Now we all wish for good times; those times when we feel we’re on an even keel, when we can cope and when most things in our lives go smoothly. But we also know that personal development does not occur during good times. It’s at times when we are challenged, our resources stretched, and we have had to move out of our comfort zone to find new and different ways of coping and dealing with adversity, that we develop.


Abraham Maslow, the noted early psychologist, understood this and proposed that people evolve as they move through various states of being towards the highest level of personal development, which he called self actualisation. This theory has been further developed by thinkers like Richard Barrett, who has identified different values associated with each level of what he calls consciousness.


From these perspectives, the experience of tough times may have a benefit to us. Whilst not sought or welcomed, tough times can facilitate personal growth and development. When this happens, adversity, difficulties and real challenges have the potential to give us the opportunity to become better individuals, and live our lives more in tune with our real values. In this way, personal resilience helps us to heal, recover from adversity, and move on with our lives.


Thus a more comprehensive understanding of resilience is that it is the life force to cope with tough times, heal and move towards self actualisation. It enables living an authentic life, true to one’s values, and achieving one’s purpose.


With this broader understanding, resilience is truly a life force we all need!

Assess your personal resilience using our new questionnaire!



I was working with a group of 25 people in Johannesburg last week who were identified as “affected” by a business case to merge and subsequently downsize two accounting departments. Not good news for the people involved and as you can imagine feelings ran high.


The company had a culture of caring for its staff, but that did not prevent the present economic realities demanding that savings needed to be found, and staff salaries are an obvious target. People were very worried about their jobs and the possibility of being retrenched, but underlying their fear was deep anger. There was anger at the organisation for “betraying” its culture of putting staff first and at a deeper personal level there was anger at themselves for getting into this vulnerable and scary situation.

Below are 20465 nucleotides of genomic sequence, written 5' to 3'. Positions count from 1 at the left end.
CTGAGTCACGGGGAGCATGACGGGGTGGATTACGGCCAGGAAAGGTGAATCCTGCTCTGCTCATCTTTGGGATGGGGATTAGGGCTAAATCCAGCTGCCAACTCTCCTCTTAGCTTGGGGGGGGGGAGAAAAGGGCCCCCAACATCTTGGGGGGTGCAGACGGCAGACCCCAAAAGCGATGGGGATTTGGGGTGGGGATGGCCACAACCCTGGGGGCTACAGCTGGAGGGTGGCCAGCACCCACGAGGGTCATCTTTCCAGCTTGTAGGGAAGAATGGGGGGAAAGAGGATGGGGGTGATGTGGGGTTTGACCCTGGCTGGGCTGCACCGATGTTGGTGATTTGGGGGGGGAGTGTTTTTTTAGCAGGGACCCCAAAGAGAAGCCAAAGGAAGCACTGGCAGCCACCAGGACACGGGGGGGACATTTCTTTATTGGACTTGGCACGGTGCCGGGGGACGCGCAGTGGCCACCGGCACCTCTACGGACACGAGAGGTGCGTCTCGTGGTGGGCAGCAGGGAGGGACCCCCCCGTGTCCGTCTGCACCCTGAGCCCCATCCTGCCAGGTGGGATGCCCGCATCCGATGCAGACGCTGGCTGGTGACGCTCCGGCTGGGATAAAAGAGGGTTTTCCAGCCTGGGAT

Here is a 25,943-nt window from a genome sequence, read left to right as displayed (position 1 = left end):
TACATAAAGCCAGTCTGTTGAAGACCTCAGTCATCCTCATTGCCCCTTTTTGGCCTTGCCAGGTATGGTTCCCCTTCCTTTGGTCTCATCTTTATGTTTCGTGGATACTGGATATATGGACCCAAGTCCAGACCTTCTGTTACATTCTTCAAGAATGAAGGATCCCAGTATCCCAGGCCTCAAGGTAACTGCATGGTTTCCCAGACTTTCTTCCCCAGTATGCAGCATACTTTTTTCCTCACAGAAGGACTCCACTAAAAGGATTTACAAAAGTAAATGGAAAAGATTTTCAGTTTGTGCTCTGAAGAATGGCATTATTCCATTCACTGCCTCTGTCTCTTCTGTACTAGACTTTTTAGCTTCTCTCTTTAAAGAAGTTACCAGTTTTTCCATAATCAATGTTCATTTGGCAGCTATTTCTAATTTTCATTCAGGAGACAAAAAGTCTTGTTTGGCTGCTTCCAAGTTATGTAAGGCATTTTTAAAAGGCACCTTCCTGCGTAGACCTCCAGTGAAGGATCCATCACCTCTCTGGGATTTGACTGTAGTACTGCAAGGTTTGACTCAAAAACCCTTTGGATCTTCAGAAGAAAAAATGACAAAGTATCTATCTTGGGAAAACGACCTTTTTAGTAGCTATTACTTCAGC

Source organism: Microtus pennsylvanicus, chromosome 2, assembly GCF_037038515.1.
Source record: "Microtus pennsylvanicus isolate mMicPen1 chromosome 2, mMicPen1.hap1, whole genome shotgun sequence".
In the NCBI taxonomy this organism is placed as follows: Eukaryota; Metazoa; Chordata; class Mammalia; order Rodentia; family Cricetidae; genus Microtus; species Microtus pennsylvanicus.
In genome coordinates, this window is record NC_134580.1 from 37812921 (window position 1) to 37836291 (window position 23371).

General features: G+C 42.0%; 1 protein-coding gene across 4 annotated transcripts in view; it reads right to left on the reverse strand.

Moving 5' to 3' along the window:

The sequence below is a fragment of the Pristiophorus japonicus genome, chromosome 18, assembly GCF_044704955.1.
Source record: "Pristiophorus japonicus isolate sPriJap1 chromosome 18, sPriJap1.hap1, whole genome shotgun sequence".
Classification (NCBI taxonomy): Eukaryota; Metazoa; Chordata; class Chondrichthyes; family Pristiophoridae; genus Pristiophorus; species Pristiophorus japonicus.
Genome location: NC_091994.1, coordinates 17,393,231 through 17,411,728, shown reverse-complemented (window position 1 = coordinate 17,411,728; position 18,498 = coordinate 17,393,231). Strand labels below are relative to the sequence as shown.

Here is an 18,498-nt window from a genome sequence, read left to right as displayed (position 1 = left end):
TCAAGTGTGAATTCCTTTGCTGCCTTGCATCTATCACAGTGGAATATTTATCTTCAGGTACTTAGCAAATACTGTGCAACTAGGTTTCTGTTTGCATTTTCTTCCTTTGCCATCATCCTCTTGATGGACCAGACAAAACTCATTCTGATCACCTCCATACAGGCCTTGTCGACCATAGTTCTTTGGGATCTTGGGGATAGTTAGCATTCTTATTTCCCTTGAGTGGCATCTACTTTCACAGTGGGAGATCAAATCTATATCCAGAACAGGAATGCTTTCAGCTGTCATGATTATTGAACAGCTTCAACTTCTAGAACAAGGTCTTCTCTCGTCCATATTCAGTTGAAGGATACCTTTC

I was asked to run a “Building Resilience: Strength for Life” workshop for the people in the 2 departments, to bolster their resilience so as to better cope during the tough times and remain task-focussed and productive. After all, the monthly accounting processes and system had to continue functioning!


By the end of the workshop I was delighted at the way the people had responded. This was shown by a question in the workshop evaluation form, in which delegates were asked if they were able to immediately implement at work and at home the resilience tools and techniques that they were taught. They all answered “Yes”. This positive response was despite the tears which were shed by both the delegates and the MD himself who attended the concluding sessions.   


writing-to-reach-you2At the end of the workshop I was asked for a questionnaire which could be used to track and monitor the resilience of the delegates in the weeks and months ahead. I have been working on such a questionnaire for some time, but I was struggling to distil the items and constructs from the research we had done on resilience, and put this into a questionnaire. This was however the impetus I needed to complete the questionnaire and now I am happy and proud to have it in a final format.


The purpose of the questionnaire is to assess personal resilience and gain pointers as to what can be done to strengthen or sustain personal resilience. It’s not a psychometric test and has not been validated.


To gain insight into your level of resilience by completing the resilience assessment and rating questionnaire, click here . Your feedback and questions will be most welcome.





Concluding remarks about the Seven Principles of Building Resilience


We have now dealt with each of the seven research-based principles of Building Resilience. Whilst no-one chooses to experience tough times and adversity, successfully dealing with adversity does have an upside. Personal growth and development occurs most when one is in unfamiliar territory, when comfort levels are breached, and when one is out of one’s depth and struggling.

Building Resilience Principles
1. Connect to your purpose and meaning in life
2. Use your unique strengths
3. Maintain perspective
4. Generate positive feelings
5. Be realistically optimistic
6. Persevere by being open minded and flexible
7. Reach out to others

Adversity creates such an environment, and a response based on resilience enables growth and development, and even life-enhancing change, to take place. The personal benefit for staff in being resilient is that they have inner strength and resourcefulness to absorb “the slings and arrows of outrageous fortune” and live a joyful life.


In this context, resilience is the life-force through which one can overcome adversity, and strive towards self actualisation. But is resilience teachable?


The answer is a resounding yes. Our research has demonstrated that the innate skills relating to each of the seven building resilience principles can be developed and enhanced through training in specific resilience-building tools. These tools have been used successfully by both individuals and teams. When delegates who completed resilience training were asked if they would able to put their newly learnt resilience coping strategies into immediate use at work and at home, 100% of the delegates reported “yes.” Follow-up studies also indicate a statistically significant sustained improvement in resilience over time.